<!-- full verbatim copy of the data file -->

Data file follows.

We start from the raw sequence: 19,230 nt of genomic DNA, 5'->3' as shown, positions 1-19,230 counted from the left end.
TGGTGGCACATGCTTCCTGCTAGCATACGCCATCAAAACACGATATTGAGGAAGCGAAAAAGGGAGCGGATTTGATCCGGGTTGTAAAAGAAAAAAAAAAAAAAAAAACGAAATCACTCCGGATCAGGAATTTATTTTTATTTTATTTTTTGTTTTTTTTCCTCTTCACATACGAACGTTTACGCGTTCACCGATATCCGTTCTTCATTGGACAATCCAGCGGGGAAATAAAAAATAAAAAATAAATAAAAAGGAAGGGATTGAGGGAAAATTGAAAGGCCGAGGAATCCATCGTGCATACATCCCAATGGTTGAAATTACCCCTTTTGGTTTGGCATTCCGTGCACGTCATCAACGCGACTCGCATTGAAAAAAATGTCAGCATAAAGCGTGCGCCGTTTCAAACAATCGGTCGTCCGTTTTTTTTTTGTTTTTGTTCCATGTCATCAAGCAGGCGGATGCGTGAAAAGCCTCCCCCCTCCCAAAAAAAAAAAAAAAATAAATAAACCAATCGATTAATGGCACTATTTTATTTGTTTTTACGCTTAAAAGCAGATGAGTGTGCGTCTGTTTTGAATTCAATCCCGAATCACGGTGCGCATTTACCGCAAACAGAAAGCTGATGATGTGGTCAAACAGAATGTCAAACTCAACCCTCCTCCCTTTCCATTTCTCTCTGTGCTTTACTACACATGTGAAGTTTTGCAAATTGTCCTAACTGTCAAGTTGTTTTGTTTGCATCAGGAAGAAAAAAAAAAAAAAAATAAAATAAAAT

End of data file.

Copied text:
We start from the raw sequence: 19,230 nt of genomic DNA, 5'->3' as shown, positions 1-19,230 counted from the left end.
TGGTGGCACATGCTTCCTGCTAGCATACGCCATCAAAACACGATATTGAGGAAGCGAAAAAGGGAGCGGATTTGATCCGGGTTGTAAAAGAAAAAAAAAAAAAAAAAACGAAATCACTCCGGATCAGGAATTTATTTTTATTTTATTTTTTGTTTTTTTTCCTCTTCACATACGAACGTTTACGCGTTCACCGATATCCGTTCTTCATTGGACAATCCAGCGGGGAAATAAAAAATAAAAAATAAATAAAAAGGAAGGGATTGAGGGAAAATTGAAAGGCCGAGGAATCCATCGTGCATACATCCCAATGGTTGAAATTACCCCTTTTGGTTTGGCATTCCGTGCACGTCATCAACGCGACTCGCATTGAAAAAAATGTCAGCATAAAGCGTGCGCCGTTTCAAACAATCGGTCGTCCGTTTTTTTTTTGTTTTTGTTCCATGTCATCAAGCAGGCGGATGCGTGAAAAGCCTCCCCCCTCCCAAAAAAAAAAAAAAAATAAATAAACCAATCGATTAATGGCACTATTTTATTTGTTTTTACGCTTAAAAGCAGATGAGTGTGCGTCTGTTTTGAATTCAATCCCGAATCACGGTGCGCATTTACCGCAAACAGAAAGCTGATGATGTGGTCAAACAGAATGTCAAACTCAACCCTCCTCCCTTTCCATTTCTCTCTGTGCTTTACTACACATGTGAAGTTTTGCAAATTGTCCTAACTGTCAAGTTGTTTTGTTTGCATCAGGAAGAAAAAAAAAAAAAAAATAAAATAAAAT